Today I walked inside a little church in a tiny town in Tennessee. I served there in the fall of 1977, almost forty years ago. I reminisced about precious people I met there.
One special place was outdoors where I gathered on a Sunday morning with three teenagers to have a Bible lesson. In that small group was my future wife, Paula. She was a senior in high school and I was a sophomore in college.
Four months later we went on a date and in less than two years we were married.
For all these years Paula has refreshed my soul and blessed my life. She truly is my best and dearest friend. One reason is because of her genuineness and opening her heart to me. She is the real deal. I have tried to do the same for her.
We see an example of how a woman discerns when a man has opened his heart to her in Samson’s encounter with Delilah. She had been assigned by his enemies to discover the true source of his supernatural strength to her.
He refused to do so, but she knew when he finally opened his heart to her.
“And she said unto him, How canst thou say, I love thee, when thine heart is not with me? thou hast mocked me these three times, and hast not told me wherein thy great strength lieth. And it came to pass, when she pressed him daily with her words, and urged him, so that his soul was vexed unto death; That he told her all his heart, and said unto her, There hath not come a razor upon mine head; for I have been a Nazarite unto God from my mother’s womb: if I be shaven, then my strength will go from me, and I shall become weak, and be like any other man. And when Delilah saw that he had told her all his heart, she sent and called for the lords of the Philistines, saying, Come up this once, for he hath shewed me all his heart. Then the lords of the Philistines came up unto her, and brought money in their hand”. (Judges 16:15-18)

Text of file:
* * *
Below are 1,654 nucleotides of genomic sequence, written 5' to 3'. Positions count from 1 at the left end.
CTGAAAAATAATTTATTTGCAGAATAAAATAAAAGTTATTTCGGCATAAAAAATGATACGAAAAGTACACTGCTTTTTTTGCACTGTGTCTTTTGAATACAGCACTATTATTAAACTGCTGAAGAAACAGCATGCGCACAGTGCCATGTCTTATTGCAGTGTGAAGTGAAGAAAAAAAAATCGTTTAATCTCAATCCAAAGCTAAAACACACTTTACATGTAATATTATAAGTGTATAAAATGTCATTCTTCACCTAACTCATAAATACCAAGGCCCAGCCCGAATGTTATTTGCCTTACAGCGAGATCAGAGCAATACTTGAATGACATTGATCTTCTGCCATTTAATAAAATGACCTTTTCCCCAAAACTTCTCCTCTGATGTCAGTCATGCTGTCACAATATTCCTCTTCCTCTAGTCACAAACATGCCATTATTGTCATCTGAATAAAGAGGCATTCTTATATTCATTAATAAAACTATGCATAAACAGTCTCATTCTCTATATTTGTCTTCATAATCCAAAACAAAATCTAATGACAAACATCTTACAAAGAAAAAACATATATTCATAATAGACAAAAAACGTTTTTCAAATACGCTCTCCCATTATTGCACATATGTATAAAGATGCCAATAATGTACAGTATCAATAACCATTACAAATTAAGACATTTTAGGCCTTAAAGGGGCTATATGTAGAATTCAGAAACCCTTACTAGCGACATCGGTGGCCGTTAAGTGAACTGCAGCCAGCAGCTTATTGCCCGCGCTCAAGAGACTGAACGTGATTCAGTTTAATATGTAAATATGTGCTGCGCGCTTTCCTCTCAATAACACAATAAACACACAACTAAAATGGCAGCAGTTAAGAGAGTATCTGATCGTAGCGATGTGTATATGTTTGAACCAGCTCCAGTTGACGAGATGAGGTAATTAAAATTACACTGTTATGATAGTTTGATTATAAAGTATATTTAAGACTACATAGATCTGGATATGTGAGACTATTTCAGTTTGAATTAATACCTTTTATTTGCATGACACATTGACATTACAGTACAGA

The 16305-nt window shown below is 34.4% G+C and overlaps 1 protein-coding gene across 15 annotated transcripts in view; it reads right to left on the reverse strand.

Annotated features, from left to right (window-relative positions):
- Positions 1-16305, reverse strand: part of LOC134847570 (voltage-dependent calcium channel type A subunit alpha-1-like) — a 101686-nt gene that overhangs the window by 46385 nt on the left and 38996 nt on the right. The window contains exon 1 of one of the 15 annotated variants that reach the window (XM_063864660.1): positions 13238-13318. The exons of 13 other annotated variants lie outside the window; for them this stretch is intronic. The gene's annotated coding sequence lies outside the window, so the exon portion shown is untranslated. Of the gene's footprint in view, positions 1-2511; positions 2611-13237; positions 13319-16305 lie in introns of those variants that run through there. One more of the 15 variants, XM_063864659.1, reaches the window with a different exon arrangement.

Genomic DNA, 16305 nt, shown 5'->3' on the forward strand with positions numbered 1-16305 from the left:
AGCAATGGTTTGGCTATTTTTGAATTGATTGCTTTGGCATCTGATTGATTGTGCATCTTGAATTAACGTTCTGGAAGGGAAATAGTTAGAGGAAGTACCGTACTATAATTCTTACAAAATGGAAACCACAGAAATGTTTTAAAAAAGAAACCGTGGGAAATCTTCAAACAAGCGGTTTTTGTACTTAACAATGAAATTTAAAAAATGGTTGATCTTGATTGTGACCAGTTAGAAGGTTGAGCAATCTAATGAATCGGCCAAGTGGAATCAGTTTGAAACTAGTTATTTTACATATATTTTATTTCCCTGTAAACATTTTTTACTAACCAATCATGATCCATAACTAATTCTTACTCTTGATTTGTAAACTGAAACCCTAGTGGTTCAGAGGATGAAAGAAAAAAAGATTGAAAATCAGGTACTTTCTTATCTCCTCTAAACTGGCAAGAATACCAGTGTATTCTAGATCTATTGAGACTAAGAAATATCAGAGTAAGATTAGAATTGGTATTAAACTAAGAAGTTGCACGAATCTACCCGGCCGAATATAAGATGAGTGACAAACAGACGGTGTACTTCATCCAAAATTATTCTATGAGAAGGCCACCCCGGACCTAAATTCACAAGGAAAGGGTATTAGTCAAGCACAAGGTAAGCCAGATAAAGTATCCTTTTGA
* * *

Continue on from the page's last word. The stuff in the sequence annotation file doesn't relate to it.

Friendships are born when we discover common values at the deepest part of us in another person. One of the he best examples of friendship in the Bible is Jonathan and David. Three times it is said that Jonathan “loved (David) as his own soul”. (I Samuel 18:1, 3; 20:17) There was a high degree of transparency that characterized their relationship.